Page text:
As I said before, what I'm enjoying most is the way you can mix oils on the canvas. I'venever enjoyed colour, its always been a finnicky point for me, but I spose that's because I never went near a theory book for it or tried to understand how. Using oils gives me the time to do this, by practicing it, and learning as I go along.
Anywho here's the second one I did, its of me nan.
Quite happy with this one, though not really as its not what I was going for.
What I want to do with oils, is have the paintings be really loosely defined at the edges, then all come together in the focal point (in this instance that'd be the face) What I'd change is have the outer edges of the painting - eg the shoulders - be really loose & abstract, all paint splodges coming together, like flower petals, rising up to make her face. I want all the splodges to feel like nature coming together to make something. The idea being that we are like waves; how waves rise up out the ocean and form for a minute and we point and say 'hey look its a wave', people are the same: We rise up out the Earth, form for a moment of time, 80 years or so, then fall back into it, like waves do.
This is the idea I want to imply with my paintings. Not capturing that at the mo, but I feel if I continue I will. I think at the mo its because I'm new to it and still toeing quite a conservative line. When I've got the confidence of the medium I'll be able to express what I mean properly.
With this in mind, I'm going to break one of my rules. I've always believed that an 'artist', be it a painter, writer, animator or whoever, should try their best with what they're trying to achieve (the message, not just the technical ability). if you're not trying your best your setting in stone a limit of your abilities that is lower, and is a harder standard to reach further from. Your also not developing. Hemingway summed it up neatly during a conversation with Fitzgerald (from his book A Moveable Feast):
"He had told me at the Closerie des Liles how he wrote what he thought were good stories, and which were really good stories for 'the post', and then changed them for submission, knowing exactly how he must make the twists that made them into salable magazine stories. I had been shocked at this and I said I thought it was whoring. He said that it was whoring but that he had to do it as he made his money from the magazines to have money ahead to write decent books. I said that I did not believe anyone could write anyway except the very best he could write without destroying his talent"This 'destruction of talent' is the reason why I've chose to avoid the industry. Perhaps its pig-headed to do so, but I don't care, its only my opinion. Perhaps im setting myself up to fail, but again I don't care, I may end up 27 with no 'experience' behind me except my own subjective avenues but I'd rather explore them than some other pursuit. I also know its an ignorant perspective (ignorant of the virtues of the industry) but still the main thing I want to do is my own thing. I'd rather walk at my own pace & do that than be caught up in some whole other world.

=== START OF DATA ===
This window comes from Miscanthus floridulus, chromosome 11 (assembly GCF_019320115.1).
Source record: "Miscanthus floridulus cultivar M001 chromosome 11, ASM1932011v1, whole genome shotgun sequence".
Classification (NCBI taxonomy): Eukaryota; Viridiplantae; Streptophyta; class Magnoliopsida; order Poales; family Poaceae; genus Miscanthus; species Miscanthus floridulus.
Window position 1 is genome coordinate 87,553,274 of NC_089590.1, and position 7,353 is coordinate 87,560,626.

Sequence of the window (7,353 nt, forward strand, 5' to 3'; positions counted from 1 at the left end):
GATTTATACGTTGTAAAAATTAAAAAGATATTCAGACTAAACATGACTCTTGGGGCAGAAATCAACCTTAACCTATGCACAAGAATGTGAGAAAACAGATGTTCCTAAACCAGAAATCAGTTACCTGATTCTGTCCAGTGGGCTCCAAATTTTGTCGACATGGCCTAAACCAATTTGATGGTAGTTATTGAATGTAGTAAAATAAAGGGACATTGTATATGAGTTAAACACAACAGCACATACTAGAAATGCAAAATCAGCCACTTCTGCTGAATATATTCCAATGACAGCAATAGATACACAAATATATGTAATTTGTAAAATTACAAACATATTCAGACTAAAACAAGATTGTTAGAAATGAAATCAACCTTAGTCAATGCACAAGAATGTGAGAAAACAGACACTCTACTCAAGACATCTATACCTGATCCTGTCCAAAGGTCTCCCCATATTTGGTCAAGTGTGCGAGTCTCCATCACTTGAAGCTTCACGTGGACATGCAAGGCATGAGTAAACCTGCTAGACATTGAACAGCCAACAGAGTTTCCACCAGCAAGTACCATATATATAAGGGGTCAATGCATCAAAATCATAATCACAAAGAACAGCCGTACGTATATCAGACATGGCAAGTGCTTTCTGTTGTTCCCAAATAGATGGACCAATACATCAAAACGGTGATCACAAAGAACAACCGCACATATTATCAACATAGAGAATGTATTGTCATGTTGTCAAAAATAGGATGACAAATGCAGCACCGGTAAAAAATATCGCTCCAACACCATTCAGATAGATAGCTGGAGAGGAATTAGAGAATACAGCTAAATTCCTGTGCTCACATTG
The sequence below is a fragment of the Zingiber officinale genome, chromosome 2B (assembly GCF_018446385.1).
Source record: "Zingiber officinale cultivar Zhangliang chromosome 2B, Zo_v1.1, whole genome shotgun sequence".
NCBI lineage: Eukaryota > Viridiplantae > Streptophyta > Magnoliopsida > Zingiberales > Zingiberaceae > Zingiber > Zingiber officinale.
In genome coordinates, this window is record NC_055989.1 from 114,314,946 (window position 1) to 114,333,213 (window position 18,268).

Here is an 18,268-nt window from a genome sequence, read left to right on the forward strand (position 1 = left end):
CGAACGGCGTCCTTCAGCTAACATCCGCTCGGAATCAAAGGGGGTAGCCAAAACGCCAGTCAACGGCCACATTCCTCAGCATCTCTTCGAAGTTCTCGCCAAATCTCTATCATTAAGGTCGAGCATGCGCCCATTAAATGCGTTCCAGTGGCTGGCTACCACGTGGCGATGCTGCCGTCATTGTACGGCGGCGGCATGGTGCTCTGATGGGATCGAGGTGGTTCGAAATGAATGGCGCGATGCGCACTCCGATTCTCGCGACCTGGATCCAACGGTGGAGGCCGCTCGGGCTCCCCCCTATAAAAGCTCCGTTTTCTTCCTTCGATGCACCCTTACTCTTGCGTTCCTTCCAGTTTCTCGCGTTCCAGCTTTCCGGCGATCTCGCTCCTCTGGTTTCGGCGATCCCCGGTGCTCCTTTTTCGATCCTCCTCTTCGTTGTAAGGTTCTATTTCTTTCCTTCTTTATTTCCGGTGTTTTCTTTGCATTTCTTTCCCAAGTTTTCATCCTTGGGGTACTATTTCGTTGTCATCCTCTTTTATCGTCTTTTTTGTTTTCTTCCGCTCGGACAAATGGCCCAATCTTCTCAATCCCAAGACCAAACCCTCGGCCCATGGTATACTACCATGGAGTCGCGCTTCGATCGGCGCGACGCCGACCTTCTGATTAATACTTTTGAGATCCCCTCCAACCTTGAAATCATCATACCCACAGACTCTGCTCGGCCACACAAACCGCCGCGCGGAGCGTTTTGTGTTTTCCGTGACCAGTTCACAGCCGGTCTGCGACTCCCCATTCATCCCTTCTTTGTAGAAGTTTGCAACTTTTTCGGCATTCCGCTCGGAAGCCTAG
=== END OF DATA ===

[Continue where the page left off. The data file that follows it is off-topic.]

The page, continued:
But for painting with oils I'm going to break this for a moment; I think what I need to do is continue practicing: be conservative about it, if that's all I can do. Most of all I must just keep at it. Keep knocking them out and getting better technically. It's like Dylan said, 'Write ten songs a day, throw nine away'. The gems will begin to shine.
When I have my confidence with them, I'll be able to be freer with it and explore how I want to use them. I spose this is the standard way really - Picasso learnt to paint traditionally & realistically very well before he went into Cubism. Ralph Steadman too - he was a very accurate & articulate, traditional painter, painting landscapes and still life and such. He got his abilities up, then he met Hunter Thompson, got crazy, and his drawings completely changed..
My main inspiration, I'd say is still Kathe Kollwitz. I love her looseness. Altho she didn't work in oils (atleast that's not what she's known for) the way the lines curve & caress and disperse freely is (referring to the waves idea above) what I want to present.
Also love Lucien Freud just for the sheer thickness of his paint, & his auterial eye.
Also getting very into Duncan Grant & Vanessa Bell. I think these two touched on what I want to do at times, and in their varied exploration threw up some interesting ideas.
If you know anyone else I should look into, let me know.
I do find I'm very 'conservative'. Painting, writing & such you learn things about yourself (for an auteur POV), infact it was playing Chess I really realised how conservative I am. My friend I usually play with would make big sweeping moves - throw the Queen out into the centre ground within a few moves - whilst I'm there, hushing my pawns along, little by little. As I've got more confident with chess, I've began making bigger sweeping moves, this will be the same for painting, in time.
Right, time to get back to it. Will post the painting up when done. Not liking it at the mo, but must keep my integrety, not let the Lilly Briscoe blues take over, and just keep at it.